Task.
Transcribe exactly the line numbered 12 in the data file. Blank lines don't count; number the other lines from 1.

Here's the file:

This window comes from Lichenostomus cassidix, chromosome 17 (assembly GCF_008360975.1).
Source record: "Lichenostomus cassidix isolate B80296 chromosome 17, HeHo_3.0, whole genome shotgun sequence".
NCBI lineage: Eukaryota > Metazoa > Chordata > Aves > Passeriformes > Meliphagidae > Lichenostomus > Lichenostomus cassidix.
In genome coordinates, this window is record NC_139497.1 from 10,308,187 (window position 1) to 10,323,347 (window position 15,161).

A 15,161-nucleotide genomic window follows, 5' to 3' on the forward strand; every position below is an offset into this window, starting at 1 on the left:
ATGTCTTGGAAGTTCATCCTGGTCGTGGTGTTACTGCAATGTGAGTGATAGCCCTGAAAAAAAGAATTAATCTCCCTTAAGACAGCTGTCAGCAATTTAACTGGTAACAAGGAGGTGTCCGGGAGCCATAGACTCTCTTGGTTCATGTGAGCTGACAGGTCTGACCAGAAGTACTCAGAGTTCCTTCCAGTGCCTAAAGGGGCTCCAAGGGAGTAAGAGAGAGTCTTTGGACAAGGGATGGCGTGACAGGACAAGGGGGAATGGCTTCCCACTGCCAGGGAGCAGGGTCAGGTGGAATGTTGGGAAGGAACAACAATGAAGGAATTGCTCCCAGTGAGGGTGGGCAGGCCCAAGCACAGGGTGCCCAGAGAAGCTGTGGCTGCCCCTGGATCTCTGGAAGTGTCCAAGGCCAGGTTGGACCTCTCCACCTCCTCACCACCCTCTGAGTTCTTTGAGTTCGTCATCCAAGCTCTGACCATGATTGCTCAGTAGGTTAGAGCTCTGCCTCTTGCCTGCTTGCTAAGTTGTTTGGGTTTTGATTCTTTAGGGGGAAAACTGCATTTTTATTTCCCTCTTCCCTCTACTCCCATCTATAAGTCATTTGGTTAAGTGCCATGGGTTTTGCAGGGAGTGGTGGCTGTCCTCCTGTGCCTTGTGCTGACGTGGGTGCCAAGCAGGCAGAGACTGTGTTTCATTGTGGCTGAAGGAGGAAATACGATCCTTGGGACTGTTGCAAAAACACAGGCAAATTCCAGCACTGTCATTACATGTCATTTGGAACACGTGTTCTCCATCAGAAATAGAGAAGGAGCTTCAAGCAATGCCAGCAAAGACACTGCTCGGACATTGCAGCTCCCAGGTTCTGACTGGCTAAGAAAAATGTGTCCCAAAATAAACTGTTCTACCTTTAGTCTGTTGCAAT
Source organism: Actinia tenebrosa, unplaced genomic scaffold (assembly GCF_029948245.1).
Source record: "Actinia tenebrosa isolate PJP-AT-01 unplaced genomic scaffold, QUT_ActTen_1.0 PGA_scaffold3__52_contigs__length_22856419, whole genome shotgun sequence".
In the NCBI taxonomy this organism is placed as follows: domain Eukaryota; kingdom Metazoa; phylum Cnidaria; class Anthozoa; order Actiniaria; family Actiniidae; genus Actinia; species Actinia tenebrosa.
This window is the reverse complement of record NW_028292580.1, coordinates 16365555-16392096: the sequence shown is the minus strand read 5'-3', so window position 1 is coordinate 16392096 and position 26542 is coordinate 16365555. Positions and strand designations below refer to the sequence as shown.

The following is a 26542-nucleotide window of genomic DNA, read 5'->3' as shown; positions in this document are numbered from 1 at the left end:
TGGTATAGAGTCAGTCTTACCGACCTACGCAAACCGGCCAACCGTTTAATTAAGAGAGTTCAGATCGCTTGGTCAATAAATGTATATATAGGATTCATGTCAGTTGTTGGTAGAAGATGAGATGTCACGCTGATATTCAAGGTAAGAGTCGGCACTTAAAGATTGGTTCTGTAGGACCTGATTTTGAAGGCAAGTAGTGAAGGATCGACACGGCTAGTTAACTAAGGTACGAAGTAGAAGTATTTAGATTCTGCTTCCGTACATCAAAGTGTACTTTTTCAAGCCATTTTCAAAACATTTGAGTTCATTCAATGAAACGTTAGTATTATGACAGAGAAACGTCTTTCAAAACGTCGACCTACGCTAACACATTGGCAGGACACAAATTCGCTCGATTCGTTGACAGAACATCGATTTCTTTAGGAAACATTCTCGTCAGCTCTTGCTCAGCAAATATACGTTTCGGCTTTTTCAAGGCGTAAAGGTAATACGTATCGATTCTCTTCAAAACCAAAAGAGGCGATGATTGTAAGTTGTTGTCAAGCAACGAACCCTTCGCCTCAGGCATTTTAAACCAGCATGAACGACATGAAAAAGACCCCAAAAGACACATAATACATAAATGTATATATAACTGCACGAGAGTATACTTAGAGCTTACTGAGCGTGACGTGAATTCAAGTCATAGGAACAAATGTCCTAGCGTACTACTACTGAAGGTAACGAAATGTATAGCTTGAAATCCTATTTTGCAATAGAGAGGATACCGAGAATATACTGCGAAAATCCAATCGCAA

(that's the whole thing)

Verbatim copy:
TGGTATAGAGTCAGTCTTACCGACCTACGCAAACCGGCCAACCGTTTAATTAAGAGAGTTCAGATCGCTTGGTCAATAAATGTATATATAGGATTCATGTCAGTTGTTGGTAGAAGATGAGATGTCACGCTGATATTCAAGGTAAGAGTCGGCACTTAAAGATTGGTTCTGTAGGACCTGATTTTGAAGGCAAGTAGTGAAGGATCGACACGGCTAGTTAACTAAGGTACGAAGTAGAAGTATTTAGATTCTGCTTCCGTACATCAAAGTGTACTTTTTCAAGCCATTTTCAAAACATTTGAGTTCATTCAATGAAACGTTAGTATTATGACAGAGAAACGTCTTTCAAAACGTCGACCTACGCTAACACATTGGCAGGACACAAATTCGCTCGATTCGTTGACAGAACATCGATTTCTTTAGGAAACATTCTCGTCAGCTCTTGCTCAGCAAATATACGTTTCGGCTTTTTCAAGGCGTAAAGGTAATACGTATCGATTCTCTTCAAAACCAAAAGAGGCGATGATTGTAAGTTGTTGTCAAGCAACGAACCCTTCGCCTCAGGCATTTTAAACCAGCATGAACGACATGAAAAAGACCCCAAAAGACACATAATACATAAATGTATATATAACTGCACGAGAGTATACTTAGAGCTTACTGAGCGTGACGTGAATTCAAGTCATAGGAACAAATGTCCTAGCGTACTACTACTGAAGGTAACGAAATGTATAGCTTGAAATCCTATTTTGCAATAGAGAGGATACCGAGAATATACTGCGAAAATCCAATCGCAA